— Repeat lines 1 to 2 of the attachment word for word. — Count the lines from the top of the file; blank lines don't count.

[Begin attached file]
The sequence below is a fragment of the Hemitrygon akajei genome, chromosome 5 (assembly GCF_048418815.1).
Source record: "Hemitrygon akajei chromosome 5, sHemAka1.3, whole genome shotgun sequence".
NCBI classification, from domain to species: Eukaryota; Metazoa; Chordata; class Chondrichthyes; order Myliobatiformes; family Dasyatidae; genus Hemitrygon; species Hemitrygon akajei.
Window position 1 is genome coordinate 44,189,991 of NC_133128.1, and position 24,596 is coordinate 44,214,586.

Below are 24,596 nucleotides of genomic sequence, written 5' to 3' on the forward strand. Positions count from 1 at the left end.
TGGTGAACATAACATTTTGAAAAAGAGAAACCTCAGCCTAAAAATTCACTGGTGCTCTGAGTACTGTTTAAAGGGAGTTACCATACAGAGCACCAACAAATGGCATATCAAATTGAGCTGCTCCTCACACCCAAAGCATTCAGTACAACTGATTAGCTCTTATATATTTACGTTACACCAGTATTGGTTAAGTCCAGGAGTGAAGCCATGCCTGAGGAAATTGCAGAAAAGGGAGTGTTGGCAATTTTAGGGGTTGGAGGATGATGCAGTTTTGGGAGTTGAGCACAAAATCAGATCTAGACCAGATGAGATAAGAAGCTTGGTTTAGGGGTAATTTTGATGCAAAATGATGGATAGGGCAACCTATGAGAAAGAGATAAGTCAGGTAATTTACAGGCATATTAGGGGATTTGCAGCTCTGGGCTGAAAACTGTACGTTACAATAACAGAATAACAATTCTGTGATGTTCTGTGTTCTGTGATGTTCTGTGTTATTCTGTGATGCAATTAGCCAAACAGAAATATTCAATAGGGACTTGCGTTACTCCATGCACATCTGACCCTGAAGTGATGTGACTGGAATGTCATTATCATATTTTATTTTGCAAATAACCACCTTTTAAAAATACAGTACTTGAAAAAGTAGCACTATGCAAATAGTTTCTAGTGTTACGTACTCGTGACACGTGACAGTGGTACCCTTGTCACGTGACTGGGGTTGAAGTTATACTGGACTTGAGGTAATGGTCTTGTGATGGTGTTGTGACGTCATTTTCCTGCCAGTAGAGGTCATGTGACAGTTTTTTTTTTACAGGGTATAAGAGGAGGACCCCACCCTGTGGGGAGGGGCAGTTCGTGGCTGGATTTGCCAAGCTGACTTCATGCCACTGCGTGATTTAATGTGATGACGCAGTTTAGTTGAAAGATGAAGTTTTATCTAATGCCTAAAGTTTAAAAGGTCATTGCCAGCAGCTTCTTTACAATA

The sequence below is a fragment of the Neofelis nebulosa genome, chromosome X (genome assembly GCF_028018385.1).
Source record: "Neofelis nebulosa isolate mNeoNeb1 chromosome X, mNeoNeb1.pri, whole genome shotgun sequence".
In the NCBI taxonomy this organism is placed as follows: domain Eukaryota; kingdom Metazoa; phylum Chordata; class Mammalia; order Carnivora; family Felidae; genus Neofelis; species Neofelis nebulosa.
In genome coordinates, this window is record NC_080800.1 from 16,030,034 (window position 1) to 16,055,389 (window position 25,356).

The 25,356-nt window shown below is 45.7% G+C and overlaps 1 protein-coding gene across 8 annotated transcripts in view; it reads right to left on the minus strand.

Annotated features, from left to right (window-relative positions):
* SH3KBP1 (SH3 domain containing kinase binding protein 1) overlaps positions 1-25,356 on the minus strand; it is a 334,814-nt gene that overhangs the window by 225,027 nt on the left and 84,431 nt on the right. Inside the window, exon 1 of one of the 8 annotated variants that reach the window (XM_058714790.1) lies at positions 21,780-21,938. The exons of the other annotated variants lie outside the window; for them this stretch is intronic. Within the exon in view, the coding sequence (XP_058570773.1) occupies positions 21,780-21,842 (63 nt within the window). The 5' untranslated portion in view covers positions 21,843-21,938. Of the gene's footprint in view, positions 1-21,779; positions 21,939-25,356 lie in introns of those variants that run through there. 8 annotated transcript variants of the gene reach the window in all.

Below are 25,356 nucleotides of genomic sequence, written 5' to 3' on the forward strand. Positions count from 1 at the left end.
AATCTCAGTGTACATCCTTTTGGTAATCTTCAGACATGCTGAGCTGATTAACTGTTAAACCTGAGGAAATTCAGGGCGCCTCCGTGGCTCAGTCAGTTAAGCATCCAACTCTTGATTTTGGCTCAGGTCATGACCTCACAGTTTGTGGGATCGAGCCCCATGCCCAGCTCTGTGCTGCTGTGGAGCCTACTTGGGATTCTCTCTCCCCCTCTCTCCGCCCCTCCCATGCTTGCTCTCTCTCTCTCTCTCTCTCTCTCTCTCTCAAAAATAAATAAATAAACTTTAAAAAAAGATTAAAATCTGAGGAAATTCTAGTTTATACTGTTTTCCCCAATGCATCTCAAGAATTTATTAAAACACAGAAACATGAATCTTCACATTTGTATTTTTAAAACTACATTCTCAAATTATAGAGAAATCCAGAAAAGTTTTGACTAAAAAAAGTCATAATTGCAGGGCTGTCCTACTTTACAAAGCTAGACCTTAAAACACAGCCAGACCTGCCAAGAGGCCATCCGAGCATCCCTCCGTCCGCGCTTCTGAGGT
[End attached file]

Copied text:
The sequence below is a fragment of the Hemitrygon akajei genome, chromosome 5 (assembly GCF_048418815.1).
Source record: "Hemitrygon akajei chromosome 5, sHemAka1.3, whole genome shotgun sequence".